Verify, our imaginary ICO project, is a decentralized identity platform. This puts it in the same category as projects like Civic.
You look at Civic and see that it is currently worth a market cap of $140 million. That’s almost 10 times greater than what the market cap of Verify will be if it hits its hard cap. From this, you can get a rough a feel of what you can expect from Verify provided that it is operated well and meets its objectives.
You may dig deeper than that, though, and find that Civic isn’t completely developed either. It’s yet to release its full product, which means there could be plenty of room for growth from its current $140 million market cap.
This may lead you to believe Verify could potentially reach more than a $140 million market cap too, especially if it offers unique features and advantages over Civic.
9. How Will They Spend the Money?
Check their whitepaper for this.
Try to determine whether you feel that the way in which they’re spending their money is sensible, appropriate and effective.
You shouldn’t get involved in projects that seem to be money-grabbing, so check to see how the tokens are being distributed too: some ICOs lock up (for a certain amount of time) the tokens that are for their team and advisors.
The above is a great way to keep the team and advisors motivated and ensure that they can’t just sell their tokens immediately after the ICO is complete.
As we close in on the end of our How to Find ICOs to Invest In guide, we thought it’d be a good idea to offer some post-investment advice also.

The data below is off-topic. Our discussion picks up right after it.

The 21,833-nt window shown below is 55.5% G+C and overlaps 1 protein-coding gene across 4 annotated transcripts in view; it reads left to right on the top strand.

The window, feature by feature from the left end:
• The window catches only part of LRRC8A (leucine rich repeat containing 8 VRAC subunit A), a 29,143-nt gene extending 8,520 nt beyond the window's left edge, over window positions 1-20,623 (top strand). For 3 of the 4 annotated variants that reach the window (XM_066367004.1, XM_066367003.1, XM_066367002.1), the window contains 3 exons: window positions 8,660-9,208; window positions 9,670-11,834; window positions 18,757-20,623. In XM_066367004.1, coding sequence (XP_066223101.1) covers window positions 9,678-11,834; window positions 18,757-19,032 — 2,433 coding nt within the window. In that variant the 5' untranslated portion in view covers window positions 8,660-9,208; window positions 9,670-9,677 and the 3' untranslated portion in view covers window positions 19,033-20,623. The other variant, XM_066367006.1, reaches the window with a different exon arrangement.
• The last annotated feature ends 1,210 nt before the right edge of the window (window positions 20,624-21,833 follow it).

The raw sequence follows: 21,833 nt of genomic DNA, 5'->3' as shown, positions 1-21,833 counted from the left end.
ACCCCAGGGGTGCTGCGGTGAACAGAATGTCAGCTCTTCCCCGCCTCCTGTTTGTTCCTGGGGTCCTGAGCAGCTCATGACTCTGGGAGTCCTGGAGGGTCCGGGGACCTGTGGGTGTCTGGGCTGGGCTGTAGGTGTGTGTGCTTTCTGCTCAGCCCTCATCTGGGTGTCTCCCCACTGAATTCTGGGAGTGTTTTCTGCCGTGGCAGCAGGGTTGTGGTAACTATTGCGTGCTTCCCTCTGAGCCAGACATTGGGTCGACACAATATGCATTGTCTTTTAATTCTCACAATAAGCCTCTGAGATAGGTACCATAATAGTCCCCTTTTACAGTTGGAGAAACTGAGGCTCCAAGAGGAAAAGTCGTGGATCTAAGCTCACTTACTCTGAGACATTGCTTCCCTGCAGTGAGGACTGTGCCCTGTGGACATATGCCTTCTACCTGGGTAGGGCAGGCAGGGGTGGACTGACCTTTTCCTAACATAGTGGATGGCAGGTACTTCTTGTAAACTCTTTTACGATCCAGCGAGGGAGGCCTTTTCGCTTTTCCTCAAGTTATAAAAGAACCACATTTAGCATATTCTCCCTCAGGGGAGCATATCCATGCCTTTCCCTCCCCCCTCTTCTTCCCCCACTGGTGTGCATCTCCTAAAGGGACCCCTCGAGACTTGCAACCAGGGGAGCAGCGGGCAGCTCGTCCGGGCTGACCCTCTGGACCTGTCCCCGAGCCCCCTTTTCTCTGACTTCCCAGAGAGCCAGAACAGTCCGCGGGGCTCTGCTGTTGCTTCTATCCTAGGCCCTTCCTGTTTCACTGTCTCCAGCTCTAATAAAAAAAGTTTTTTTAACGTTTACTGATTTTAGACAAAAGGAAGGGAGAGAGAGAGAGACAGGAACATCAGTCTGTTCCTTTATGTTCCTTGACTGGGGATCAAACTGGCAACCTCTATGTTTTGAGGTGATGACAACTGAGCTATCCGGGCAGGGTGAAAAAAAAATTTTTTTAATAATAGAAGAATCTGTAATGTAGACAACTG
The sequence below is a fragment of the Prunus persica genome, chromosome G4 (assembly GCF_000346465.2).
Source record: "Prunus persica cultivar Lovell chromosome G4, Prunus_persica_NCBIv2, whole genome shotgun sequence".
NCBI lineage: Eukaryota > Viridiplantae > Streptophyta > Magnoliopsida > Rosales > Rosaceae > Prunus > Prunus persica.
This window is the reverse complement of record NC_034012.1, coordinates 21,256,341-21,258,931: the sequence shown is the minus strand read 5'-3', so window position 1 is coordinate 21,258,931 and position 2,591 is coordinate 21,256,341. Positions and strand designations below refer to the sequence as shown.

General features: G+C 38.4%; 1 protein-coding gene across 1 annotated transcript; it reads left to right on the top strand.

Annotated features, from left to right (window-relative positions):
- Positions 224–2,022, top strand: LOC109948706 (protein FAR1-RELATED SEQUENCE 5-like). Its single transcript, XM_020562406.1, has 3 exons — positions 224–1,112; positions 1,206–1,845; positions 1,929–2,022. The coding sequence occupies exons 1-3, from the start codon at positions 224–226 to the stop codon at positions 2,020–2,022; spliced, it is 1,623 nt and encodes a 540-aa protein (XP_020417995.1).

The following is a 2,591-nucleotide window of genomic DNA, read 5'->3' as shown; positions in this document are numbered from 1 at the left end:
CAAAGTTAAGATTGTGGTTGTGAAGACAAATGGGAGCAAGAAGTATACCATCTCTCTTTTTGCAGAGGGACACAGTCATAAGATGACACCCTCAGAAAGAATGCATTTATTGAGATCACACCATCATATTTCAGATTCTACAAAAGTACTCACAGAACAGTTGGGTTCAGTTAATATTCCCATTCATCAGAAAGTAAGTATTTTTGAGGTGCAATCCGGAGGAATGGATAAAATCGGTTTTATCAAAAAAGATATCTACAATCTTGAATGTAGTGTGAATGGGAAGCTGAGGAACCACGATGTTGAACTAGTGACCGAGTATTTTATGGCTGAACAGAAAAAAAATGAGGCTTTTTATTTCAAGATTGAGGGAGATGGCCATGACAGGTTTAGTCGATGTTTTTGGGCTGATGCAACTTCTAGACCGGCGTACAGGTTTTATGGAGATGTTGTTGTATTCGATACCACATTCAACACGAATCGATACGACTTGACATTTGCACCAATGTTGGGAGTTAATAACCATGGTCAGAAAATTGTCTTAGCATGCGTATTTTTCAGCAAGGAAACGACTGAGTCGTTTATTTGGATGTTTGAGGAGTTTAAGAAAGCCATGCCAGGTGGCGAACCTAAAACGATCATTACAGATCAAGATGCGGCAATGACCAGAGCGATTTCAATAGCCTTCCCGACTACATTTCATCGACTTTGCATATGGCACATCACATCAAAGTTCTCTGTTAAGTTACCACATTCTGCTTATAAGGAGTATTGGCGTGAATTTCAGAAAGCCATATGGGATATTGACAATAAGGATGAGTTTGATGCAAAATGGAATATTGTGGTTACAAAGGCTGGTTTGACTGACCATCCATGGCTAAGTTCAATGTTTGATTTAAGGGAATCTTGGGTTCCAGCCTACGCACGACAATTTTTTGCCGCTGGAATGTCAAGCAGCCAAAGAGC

Yep, it’s one thing finding ICOs to invest in, but you need to do a little more than that after investing to keep tabs on whether the team actually stick to their word. Some of the ways in which you can do this include the following:
- Monitor how well the team stick to their roadmap
- See how they go about keeping their community updated
- Sign up to any announcement email lists or groups they have (some projects update their community via a Telegram announcement channel, BitcoinTalk forum, or subreddit etc.)
- When they announce a date for anything, set a reminder in your calendar to see if they meet their deadline
- Check their Telegram channel or forum to see if they are responding to their community effectively and professionally
Thank you for reading our How to Find ICOs to Invest In guide!
If you feel that we’ve missed anything out or if you have any further questions, please feel free to leave a comment or contact us directly at email@example.com! We are always happy to help and would love to hear from you.
Note: This guide is not financial advice. Please consult a professional financial advisor before investing and always remember not to invest more than you can afford to lose.
If you feel you’re ready now and want to buy some Ether to participate in an ICO but aren’t sure what the best way to purchase it is, check out our How to Buy Ether guide.